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Details of Grant 

EPSRC Reference: EP/W032643/1
Title: Distributed Quantum Computing and Applications
Principal Investigator: Leung, Professor KK
Other Investigators:
Zervas, Professor G Jacquier, Professor A Walmsley, Professor IA
Laizet, Professor S Kim, Professor M Berta, Dr MA
Researcher Co-Investigators:
Project Partners:
Cambridge Quantum Computing Limited ORCA Computing Ltd
Department: Electrical and Electronic Engineering
Organisation: Imperial College London
Scheme: Standard Research
Starts: 01 April 2022 Ends: 31 March 2026 Value (£): 3,049,365
EPSRC Research Topic Classifications:
EPSRC Industrial Sector Classifications:
Information Technologies
Related Grants:
Panel History:
Panel DatePanel NameOutcome
10 Feb 2022 QC/ICT interface call panel meeting Announced
Summary on Grant Application Form
Quantum mechanics has been known for weird nature it predicts: It allows several distinct states to exist simultaneously (quantum superposition) and super-strong correlations (quantum entanglement) between particles. Quantum computing (QC) makes use of this weird nature for faster and more accurate data processing and secure data protection than any conventional computers can offer. Five use cases for QC identified by the UK National Quantum Computing Centre are optimisation, quantum chemistry, fluid dynamics, machine learning and small molecule simulation.

The UK government has long recognised the future potential of QC, having established in 2014 a national network of Quantum Technology Hubs. Now, QC appears as one of three "foundational technologies" for the digital sector in the UK National Plan for Growth. International development in quantum technology is proceeding rapidly, with a recent, early academic demonstration of digital quantum advantage by the US technology monolith Google. Besides established companies, QC development has spawned many start-up companies worldwide with UK representations including Cambridge Quantum Computing, ORCA Quantum Computing, Oxford Ionics, Oxford Quantum Computing, Phasecraft, Quantum Motion, Rahko and Riverlane.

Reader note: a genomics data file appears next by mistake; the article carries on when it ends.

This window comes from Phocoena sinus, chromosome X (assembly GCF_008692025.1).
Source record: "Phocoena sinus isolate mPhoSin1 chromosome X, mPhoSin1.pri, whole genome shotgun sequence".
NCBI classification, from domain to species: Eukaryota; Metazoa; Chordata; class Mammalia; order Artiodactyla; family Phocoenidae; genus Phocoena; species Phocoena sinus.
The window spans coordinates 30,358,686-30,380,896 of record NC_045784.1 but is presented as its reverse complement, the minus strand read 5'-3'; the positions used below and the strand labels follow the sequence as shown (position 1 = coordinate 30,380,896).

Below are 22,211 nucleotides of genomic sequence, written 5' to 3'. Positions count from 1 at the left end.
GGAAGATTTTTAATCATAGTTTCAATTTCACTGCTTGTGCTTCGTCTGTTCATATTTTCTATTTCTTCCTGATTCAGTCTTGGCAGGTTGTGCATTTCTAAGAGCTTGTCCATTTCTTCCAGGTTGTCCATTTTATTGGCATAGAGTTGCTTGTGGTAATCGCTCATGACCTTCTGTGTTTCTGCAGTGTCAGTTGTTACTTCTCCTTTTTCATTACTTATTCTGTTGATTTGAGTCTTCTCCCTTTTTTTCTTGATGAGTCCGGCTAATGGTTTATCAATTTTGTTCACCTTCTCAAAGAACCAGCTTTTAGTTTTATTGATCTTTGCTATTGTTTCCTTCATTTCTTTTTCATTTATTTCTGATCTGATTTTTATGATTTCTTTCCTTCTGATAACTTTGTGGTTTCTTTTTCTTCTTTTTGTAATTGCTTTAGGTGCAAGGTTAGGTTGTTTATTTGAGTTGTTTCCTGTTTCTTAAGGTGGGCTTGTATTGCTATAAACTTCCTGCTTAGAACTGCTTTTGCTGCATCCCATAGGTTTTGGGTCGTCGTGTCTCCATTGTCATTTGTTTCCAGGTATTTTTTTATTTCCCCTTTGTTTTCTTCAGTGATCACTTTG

The increasing scale of QC raises several key technological challenges: (1) Isolated control and inter-system crosstalk, (2) Efficient classical monitoring and feedback, and (3) Efficient quantum access to large amounts of relevant problem data. Indeed, facing similar problems in conventional computing, researchers in information and communication technology (ICT) have been working on 'distributed computing', including cloud computing and optimal processing of distributed data. With ICT and QC researchers working together, this multi-disciplinary team will tackle the timely challenge of the design and efficient use of networked clusters of quantum devices for distributed quantum information processing (DQIP). While complementing the on-going efforts on scalable quantum computing, this project aims to develop a clear and feasible roadmap to practical DQIP and to introduce lynchpin design principles to enable cohesive efforts across each of the complex and strongly inter-related aspects of DQIP development. This project will therefore also contribute to showing significant quantum advantages as quantum systems grow toward the industrial scale, increasing certainty in the timeline and practical industrial evaluation of QC, laying a foundation for increased investment and growth in this area for the UK economy moving forward.

Specifically, this project will explore four key aspects of the design problem: (1) At the application layer, we set concrete structures and requirements for the algorithm and architecture; (2) At the algorithm layer, we define communication requirements in a hybrid environment of quantum and conventional processing nodes; (3) At the network layer, the required quantum processes will be optimised for the maximum connectivity; and (4) At the optical interconnect layer, the encoding and efficient transmission of quantum information in photonic systems will be studied. Our goal is to bridge the gap between QC and the established tools and methods in ICT, and to focus in on the strong network of inter-related constraints between these different aspects of the design problem to enable the development of practical DQIP. To achieve this goal, the project brings together an investigative team with strong track records for prior research in diverse and complementary fields, including computational finance and fluid dynamics, optimised networked systems and distributed computing, and quantum information and optics.

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Organisation Website: http://www.imperial.ac.uk